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Testing of NEESR-CR: Post-Tensioned Coupled Shear Wall Systems at Lehigh University Friday, November 08, 2013




This NEESR project entitled NEESR-CR: Post-Tensioned Coupled Shear Wall Systems (PIs: Yahya Kurama, University of Notre Dame, and Michael McGinnis, University of Texas at Tyler) is conducting large-scale experiments and accompanying numerical simulations of post-tensioned coupled shear wall structures at the Real-time Multi-directional (RTMD) Earthquake Simulation Facility, the Lehigh NEES Equipment Site. The goal of this NEESR project is to develop a new type of earthquake-resistant reinforced concrete (RC) coupled wall system with significant performance and economic benefits over conventional coupled wall systems. Typical coupling beams in current construction are difficult to construct (they require large amounts of reinforcing steel arranged in complex geometries) and can experience considerable damage under seismic loading. In comparison, the primary reinforcement in the coupling beams of the new system consists of a single unbonded post-tensioning (PT) tendon, greatly simplifying construction. The use of post-tensioning to couple RC shear walls represents a significant innovation and transformation, but one that can be realistically achieved by utilizing the widely-used post-tensioned floor slab construction technology. The deformations in a post-tensioned coupling beam occur primarily in the form of gap opening at the ends, resulting in little damage as the structure displaces laterally during a large earthquake. After the earthquake, the PT tendons provide a restoring force that closes the gaps and pulls the structure back toward its undeformed, plumb position.

The single major barrier to the use of post-tensioned coupled wall structures in seismic regions is the lack of experimentally-validated design methods, construction procedures, and numerical simulation models. To fill this knowledge gap, large-scale physical laboratory experiments integrated with computer simulations of multi-story coupled wall structures are being conducted. The first specimen, to be tested on November 8, 2013, includes the first three floors, tributary slabs, and the foundations of an 8-story prototype building, representing the most critical regions of the structure. The 3-story test specimen, constructed at 40%-scale, consists of two C-shaped wall piers with a total of 6 coupling beams in between (two beams at each floor level). The reinforcement in each coupling beam includes an unbonded PT tendon near the centroid as well as energy-dissipating mild steel reinforcement near the top and bottom of the cross-section. The energy dissipating mild steel is also deliberately unbonded over a pre-determined length near the beam ends to limit the maximum steel strains and prevent low-cycle fatigue fracture. In addition to the PT steel in the coupling beams, the floor slabs are also reinforced with unbonded PT strands, with a distributed strand pattern in the direction of the beams and a banded pattern in the perpendicular direction.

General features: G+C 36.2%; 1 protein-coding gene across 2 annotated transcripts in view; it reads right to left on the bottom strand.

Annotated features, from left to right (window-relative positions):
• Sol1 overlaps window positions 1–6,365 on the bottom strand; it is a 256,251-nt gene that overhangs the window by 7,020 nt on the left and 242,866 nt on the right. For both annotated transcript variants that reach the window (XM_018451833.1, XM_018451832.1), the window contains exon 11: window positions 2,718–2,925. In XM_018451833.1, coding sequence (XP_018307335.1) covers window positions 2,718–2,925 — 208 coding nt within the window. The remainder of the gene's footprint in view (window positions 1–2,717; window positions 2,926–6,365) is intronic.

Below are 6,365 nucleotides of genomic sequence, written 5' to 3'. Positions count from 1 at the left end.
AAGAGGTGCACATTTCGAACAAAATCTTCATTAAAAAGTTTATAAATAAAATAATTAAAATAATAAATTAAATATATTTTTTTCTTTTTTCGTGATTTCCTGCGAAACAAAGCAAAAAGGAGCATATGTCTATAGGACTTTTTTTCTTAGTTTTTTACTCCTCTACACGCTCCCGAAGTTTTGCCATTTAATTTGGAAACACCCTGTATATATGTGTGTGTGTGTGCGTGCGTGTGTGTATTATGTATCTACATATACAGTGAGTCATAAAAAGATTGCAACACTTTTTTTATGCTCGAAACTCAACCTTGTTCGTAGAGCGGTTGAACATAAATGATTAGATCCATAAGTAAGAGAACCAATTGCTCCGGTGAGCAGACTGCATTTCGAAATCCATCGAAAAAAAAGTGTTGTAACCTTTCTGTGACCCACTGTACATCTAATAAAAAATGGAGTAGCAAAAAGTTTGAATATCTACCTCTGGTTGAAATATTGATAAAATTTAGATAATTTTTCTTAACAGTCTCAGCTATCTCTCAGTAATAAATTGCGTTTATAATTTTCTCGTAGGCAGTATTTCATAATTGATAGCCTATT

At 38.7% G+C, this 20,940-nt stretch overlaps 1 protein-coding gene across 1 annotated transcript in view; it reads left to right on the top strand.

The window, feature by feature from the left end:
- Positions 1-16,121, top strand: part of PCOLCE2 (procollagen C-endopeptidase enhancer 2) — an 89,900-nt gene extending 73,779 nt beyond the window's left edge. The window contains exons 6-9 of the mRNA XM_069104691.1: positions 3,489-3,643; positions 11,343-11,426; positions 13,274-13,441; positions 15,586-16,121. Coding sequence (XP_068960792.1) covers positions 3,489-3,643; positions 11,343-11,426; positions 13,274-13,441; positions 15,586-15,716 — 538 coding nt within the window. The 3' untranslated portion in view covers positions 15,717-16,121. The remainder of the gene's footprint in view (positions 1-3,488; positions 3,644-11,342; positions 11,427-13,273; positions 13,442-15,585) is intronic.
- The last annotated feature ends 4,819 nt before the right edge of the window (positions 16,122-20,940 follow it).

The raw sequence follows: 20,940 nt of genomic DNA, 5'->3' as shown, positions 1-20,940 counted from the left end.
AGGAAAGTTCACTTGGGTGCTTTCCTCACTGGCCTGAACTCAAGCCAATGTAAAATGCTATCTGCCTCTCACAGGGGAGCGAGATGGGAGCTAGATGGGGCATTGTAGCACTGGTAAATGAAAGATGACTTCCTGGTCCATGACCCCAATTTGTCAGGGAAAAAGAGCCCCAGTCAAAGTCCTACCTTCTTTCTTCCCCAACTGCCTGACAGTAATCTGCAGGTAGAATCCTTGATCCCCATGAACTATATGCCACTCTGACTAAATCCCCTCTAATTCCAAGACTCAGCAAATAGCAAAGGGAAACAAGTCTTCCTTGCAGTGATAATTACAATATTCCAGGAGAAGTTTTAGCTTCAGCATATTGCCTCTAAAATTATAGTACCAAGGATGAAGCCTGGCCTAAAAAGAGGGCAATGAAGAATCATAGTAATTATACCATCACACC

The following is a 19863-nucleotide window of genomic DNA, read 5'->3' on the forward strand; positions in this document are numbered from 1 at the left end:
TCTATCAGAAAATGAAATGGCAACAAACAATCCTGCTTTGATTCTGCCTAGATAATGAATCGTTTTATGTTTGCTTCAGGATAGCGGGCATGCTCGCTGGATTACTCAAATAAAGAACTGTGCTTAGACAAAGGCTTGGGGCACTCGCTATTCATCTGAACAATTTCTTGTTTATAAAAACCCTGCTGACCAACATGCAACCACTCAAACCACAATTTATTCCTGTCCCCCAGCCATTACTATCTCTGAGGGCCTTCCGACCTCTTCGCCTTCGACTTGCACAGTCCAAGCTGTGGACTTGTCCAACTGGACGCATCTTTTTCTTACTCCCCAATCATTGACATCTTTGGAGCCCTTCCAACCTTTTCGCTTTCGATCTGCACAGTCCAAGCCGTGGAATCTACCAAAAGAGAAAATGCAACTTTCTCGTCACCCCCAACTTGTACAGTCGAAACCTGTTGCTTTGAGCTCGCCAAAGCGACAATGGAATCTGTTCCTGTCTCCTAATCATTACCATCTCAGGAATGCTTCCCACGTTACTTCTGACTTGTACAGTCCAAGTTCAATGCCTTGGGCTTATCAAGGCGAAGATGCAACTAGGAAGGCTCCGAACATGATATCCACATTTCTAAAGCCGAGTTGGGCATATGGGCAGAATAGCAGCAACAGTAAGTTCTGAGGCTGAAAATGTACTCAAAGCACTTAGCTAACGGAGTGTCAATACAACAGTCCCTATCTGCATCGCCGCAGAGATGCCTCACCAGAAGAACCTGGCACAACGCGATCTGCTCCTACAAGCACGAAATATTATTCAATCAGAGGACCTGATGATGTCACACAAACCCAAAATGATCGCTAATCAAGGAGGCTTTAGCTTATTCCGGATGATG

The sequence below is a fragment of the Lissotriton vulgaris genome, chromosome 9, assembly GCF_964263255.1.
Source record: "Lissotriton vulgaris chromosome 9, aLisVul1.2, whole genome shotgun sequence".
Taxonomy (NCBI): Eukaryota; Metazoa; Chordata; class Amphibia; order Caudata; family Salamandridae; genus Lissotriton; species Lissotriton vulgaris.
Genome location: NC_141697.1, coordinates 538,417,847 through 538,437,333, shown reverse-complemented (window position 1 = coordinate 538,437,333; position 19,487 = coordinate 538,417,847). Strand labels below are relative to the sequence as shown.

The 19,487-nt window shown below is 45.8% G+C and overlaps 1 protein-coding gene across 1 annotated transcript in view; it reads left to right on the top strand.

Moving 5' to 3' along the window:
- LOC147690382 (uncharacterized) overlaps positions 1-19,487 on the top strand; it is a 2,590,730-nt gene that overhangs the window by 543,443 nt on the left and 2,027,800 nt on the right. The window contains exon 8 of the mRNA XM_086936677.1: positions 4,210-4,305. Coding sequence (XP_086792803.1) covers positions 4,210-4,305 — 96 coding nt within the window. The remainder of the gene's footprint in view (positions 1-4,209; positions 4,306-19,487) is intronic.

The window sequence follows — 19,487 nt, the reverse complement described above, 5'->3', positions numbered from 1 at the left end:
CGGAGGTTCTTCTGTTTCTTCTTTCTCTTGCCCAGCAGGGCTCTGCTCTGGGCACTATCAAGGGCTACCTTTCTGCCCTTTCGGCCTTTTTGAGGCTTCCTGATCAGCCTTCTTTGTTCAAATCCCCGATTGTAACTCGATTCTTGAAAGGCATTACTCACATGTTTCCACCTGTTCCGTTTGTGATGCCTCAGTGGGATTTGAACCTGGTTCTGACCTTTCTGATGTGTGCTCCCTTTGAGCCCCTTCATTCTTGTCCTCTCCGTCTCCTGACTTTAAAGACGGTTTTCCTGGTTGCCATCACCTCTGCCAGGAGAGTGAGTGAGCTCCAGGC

Front View Isometric View
3-story substructure specimen

The 8-story prototype building that forms the basis of the test specimen was designed in collaboration with Magnusson Klemencic Associates and Kenneth B. Bondy. The Equivalent Lateral Force Procedure described in ASCE 7 was used in the design, with additional displacement-based performance criteria to achieve the desired performance under the Design Basis and Maximum Considered Earthquake levels. The specimen will be tested under a pseudo-static reversed-cyclic lateral displacement history applied in the direction of the coupling beams. The lateral displacement history will satisfy the validation testing requirements specified by ACI ITG-5.1 (Acceptance Criteria for Special Unbonded Post-Tensioned Precast Structural Walls Based on Validation Testing and Commentary); thus, leading to the classification of the new system as “special” RC shear walls for use in moderate and high seismic regions of the U.S. The loading system consists of a total of 9 servo-controlled hydraulic actuators as follows: 1 actuator to impose lateral displacements on the structure, 2 actuators to control the relative lateral displacement between the two wall piers, 4 actuators to apply an axial load and overturning moment on top of the wall piers, and 2 jacks to apply superimposed gravity loads on the wall piers. The deformations of the laboratory structure will be monitored using multiple three-dimensional digital image correlation sensors, and the resulting near-full-field data will inform the other project areas. Ultimately, this information will lead to the development of validated design procedures for the new system. The project team has also developed detailed analytical (numerical simulation) models of the structure, and the test data will be used to validate these models as well.



Close-up view of a single DIC system

 

This project is a collaborative effort that includes the University of Notre Dame, University of Texas at Tyler, and Lehigh University. The concrete used to construct the test specimen was donated by Essroc Italcementi Group, the PT anchors were donated by Hayes Industries, Ltd., the PT strand was donated by Sumiden Wire Products Corporation (SWPC), and the formwork was donated by A.H. Harris & Sons, Inc. Additional material donations were made by Dayton Superior and Casilio Concrete.

The experiments can be viewed by telepresence at www.nees.lehigh.edu, where webcams and the Real-Time Data Viewer can be used to view videos, data, and animations of the response of the building acquired from the test. Results (including videos) from completed tests will also be archived and available below and through the Project Warehouse on NEES.org.